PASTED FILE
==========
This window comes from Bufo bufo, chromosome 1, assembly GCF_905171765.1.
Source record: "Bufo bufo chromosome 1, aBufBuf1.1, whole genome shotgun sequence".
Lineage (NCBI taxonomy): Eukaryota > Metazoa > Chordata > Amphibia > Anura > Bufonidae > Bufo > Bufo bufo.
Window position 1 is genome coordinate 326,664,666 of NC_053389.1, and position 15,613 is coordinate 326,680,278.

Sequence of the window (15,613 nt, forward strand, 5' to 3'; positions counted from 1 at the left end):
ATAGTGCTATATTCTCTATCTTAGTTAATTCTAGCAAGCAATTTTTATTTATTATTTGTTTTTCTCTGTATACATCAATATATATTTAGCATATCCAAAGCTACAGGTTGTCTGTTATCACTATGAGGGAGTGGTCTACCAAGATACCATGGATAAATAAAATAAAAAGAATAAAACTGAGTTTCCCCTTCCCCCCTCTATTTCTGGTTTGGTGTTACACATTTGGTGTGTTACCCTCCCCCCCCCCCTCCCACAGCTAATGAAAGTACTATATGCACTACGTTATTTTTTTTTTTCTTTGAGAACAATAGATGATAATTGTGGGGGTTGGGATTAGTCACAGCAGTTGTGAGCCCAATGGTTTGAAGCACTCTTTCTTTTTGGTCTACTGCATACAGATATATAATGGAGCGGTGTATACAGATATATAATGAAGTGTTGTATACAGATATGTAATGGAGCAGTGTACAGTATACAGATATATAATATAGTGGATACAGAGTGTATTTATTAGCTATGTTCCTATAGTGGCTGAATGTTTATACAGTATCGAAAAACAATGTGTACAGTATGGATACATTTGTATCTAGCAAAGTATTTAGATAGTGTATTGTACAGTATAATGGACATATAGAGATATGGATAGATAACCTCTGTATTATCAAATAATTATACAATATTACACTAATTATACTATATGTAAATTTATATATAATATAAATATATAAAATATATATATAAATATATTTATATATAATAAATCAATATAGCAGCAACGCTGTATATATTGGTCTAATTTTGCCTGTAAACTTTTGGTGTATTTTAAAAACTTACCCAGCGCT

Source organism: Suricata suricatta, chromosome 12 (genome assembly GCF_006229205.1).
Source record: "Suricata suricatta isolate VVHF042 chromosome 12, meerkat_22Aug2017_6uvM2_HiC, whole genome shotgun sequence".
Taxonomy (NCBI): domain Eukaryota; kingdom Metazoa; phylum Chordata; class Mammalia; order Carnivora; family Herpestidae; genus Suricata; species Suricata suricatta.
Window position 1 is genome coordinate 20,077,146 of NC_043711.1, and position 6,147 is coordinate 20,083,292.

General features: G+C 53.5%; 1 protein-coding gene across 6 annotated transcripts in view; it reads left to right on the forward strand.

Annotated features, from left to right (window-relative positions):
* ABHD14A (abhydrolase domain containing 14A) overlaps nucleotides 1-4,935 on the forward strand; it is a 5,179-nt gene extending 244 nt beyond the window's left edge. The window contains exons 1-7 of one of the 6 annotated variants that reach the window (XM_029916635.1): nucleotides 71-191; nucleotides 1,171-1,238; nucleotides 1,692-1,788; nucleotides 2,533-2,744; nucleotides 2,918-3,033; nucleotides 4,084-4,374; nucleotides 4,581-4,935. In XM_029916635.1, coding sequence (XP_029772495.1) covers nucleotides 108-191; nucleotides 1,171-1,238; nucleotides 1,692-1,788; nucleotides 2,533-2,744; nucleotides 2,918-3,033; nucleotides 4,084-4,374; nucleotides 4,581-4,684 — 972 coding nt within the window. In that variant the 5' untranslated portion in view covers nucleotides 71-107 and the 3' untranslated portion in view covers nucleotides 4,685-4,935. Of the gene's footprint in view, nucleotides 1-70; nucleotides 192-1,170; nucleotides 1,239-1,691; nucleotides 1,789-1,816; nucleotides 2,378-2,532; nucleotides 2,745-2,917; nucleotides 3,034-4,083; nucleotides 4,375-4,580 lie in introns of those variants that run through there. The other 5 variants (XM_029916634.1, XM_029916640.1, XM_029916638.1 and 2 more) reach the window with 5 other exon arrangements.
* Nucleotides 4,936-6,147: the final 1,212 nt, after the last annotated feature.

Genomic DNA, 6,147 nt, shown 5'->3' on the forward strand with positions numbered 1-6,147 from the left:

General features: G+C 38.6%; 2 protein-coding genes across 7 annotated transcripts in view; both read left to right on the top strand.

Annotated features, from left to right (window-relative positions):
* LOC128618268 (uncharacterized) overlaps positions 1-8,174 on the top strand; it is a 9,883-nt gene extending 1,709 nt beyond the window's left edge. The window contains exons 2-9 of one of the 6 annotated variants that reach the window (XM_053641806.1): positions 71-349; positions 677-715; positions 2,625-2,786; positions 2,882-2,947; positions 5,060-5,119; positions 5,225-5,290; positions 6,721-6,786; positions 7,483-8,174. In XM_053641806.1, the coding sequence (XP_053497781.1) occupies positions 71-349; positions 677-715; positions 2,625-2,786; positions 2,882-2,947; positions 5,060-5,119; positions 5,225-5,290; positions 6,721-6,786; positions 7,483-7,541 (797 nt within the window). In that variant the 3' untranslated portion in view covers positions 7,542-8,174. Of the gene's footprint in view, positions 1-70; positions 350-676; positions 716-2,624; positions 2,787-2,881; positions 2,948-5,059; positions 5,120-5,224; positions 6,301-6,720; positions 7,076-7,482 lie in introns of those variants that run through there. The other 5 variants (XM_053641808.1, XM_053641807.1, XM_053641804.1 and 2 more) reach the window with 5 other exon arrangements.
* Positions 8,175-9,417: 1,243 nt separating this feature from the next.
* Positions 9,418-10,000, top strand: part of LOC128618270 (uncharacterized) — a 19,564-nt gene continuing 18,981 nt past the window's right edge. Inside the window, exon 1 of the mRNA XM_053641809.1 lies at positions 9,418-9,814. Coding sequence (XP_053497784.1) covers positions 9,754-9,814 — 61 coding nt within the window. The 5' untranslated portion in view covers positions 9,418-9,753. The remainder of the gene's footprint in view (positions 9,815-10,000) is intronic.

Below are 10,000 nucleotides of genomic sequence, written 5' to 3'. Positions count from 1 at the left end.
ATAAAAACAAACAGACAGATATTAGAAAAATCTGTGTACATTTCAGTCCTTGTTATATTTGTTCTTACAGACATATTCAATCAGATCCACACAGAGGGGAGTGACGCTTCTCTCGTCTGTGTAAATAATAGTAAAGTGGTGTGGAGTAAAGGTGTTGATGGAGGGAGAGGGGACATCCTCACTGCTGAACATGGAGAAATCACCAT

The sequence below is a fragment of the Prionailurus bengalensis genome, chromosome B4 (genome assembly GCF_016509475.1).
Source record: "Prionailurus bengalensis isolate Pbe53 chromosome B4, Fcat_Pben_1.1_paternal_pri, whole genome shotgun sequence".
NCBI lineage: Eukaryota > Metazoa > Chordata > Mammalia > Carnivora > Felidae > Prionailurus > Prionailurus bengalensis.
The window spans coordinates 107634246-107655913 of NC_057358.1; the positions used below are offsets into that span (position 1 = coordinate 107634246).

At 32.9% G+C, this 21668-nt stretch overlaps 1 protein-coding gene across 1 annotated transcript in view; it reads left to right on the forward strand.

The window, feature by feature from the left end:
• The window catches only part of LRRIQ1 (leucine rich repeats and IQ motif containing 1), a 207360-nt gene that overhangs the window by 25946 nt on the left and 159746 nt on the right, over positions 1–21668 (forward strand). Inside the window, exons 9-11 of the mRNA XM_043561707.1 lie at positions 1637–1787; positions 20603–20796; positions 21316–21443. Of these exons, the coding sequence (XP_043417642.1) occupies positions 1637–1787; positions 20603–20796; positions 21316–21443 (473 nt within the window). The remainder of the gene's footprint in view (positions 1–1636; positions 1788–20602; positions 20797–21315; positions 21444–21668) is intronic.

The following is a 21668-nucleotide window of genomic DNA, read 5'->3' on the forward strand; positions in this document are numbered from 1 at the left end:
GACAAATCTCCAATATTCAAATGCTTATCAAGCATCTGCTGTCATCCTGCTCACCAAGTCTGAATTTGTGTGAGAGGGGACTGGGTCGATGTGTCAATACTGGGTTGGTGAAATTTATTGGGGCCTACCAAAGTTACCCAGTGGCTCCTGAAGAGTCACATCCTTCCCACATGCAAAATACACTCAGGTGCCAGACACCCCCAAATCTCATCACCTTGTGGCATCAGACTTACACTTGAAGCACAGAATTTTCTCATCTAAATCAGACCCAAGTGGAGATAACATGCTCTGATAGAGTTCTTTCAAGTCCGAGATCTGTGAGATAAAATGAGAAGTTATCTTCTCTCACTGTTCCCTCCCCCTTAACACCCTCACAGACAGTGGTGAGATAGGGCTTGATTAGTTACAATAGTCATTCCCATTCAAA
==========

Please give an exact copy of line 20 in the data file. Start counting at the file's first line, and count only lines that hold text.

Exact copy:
* Positions 9,418-10,000, top strand: part of LOC128618270 (uncharacterized) — a 19,564-nt gene continuing 18,981 nt past the window's right edge. Inside the window, exon 1 of the mRNA XM_053641809.1 lies at positions 9,418-9,814. Coding sequence (XP_053497784.1) covers positions 9,754-9,814 — 61 coding nt within the window. The 5' untranslated portion in view covers positions 9,418-9,753. The remainder of the gene's footprint in view (positions 9,815-10,000) is intronic.